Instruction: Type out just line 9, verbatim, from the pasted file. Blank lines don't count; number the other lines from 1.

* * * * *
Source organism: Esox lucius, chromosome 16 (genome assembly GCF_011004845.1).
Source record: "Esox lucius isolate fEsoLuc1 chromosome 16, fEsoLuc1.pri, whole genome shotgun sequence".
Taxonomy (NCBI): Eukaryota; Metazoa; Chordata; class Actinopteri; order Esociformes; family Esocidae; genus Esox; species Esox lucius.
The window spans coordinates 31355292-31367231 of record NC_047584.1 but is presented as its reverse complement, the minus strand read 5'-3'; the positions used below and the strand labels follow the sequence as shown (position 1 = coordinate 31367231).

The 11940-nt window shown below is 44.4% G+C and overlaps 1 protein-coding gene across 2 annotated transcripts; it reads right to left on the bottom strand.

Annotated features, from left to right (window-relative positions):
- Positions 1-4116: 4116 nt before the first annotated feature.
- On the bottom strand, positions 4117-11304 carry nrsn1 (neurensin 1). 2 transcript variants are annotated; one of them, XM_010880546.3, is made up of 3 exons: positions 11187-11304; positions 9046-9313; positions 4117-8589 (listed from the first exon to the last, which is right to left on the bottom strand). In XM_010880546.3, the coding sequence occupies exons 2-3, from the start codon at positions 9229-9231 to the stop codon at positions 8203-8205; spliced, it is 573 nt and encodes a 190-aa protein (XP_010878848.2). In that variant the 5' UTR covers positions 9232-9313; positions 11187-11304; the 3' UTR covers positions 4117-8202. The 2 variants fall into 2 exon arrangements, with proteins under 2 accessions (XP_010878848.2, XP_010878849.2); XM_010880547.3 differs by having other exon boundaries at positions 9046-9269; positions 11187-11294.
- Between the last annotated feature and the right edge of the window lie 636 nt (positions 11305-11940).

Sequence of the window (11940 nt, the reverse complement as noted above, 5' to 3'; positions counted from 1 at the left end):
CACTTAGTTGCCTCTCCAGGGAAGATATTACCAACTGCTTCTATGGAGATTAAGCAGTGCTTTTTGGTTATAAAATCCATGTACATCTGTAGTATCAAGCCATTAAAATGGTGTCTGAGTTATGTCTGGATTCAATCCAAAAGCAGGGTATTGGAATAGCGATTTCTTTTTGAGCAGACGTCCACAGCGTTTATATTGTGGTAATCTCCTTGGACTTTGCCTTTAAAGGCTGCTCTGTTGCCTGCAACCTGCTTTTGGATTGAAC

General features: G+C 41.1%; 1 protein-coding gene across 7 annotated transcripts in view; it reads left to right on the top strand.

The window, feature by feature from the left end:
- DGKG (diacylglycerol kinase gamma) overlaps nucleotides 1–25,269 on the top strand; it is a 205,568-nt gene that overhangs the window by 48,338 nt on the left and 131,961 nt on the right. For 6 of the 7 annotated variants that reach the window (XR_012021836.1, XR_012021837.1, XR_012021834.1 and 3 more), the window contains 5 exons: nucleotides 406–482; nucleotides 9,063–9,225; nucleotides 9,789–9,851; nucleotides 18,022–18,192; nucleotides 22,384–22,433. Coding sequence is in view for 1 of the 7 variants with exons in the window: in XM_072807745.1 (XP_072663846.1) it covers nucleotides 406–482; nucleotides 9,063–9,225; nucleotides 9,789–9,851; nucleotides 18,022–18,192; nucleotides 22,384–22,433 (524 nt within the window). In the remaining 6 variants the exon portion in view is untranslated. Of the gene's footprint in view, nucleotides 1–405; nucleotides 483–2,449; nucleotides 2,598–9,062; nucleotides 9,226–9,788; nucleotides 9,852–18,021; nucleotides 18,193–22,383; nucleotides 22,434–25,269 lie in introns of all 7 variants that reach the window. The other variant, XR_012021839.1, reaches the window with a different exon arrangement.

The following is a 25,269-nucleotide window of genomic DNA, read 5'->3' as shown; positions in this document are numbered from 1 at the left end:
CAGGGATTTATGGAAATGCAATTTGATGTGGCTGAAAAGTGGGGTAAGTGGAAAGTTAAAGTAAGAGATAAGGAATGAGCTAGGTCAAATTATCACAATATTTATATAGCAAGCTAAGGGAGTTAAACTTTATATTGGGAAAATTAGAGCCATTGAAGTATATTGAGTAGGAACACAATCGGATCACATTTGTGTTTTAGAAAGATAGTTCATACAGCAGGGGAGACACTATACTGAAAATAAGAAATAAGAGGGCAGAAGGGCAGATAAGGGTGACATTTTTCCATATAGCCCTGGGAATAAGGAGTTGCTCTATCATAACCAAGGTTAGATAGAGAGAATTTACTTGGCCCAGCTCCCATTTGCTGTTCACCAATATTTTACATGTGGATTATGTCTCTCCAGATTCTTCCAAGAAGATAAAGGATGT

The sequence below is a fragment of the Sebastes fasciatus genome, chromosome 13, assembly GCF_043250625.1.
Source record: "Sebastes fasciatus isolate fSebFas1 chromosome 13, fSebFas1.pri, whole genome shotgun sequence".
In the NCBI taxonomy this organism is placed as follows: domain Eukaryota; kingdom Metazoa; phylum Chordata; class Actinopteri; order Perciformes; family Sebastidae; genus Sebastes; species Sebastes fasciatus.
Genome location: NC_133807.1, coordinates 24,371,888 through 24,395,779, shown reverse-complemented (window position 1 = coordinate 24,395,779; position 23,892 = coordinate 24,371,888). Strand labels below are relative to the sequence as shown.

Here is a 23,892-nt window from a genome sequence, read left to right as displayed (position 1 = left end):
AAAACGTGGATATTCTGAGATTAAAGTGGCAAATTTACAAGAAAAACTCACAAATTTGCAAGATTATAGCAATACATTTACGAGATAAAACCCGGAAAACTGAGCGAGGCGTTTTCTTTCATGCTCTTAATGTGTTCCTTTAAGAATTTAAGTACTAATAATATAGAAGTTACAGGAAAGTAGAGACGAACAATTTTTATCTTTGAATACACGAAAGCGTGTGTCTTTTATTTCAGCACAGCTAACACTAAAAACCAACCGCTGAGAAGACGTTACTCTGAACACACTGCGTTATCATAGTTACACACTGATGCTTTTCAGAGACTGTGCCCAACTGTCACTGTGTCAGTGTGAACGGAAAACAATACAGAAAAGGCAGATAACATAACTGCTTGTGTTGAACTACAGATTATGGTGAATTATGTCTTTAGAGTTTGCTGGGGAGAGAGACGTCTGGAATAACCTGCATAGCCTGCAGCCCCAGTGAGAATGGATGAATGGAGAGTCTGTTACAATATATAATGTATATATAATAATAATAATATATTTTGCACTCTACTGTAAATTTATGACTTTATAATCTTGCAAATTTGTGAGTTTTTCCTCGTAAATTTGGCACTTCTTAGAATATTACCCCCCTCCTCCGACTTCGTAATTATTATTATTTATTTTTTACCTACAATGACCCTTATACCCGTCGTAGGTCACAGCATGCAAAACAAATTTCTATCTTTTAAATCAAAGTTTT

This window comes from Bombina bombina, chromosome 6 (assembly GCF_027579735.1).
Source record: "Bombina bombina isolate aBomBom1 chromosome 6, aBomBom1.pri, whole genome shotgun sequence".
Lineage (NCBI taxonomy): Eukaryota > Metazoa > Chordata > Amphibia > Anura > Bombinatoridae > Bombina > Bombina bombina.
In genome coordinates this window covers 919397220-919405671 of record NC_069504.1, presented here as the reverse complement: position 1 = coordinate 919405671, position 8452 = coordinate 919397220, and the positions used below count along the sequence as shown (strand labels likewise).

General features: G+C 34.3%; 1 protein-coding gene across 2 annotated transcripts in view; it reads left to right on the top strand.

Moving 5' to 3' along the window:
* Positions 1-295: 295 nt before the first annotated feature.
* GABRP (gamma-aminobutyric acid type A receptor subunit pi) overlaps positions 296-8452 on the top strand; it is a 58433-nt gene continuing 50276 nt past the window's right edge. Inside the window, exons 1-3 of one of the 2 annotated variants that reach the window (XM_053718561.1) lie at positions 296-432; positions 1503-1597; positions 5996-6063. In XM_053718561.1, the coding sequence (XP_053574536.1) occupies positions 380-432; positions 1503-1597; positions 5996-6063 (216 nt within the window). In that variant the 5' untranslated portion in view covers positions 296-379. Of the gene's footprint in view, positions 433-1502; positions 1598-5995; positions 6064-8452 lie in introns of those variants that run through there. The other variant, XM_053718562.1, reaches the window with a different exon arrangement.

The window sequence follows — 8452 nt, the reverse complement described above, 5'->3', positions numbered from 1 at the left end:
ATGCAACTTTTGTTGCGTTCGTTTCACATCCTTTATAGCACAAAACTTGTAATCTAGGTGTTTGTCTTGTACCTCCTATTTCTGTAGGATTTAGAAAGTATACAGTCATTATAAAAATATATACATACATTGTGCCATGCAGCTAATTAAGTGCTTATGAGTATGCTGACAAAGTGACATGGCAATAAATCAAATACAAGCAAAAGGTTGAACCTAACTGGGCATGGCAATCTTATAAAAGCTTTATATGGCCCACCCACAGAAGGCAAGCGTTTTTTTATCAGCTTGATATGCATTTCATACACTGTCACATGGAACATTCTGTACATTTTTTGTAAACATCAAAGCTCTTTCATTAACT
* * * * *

- Between the last annotated feature and the right edge of the window lie 636 nt (positions 11305-11940).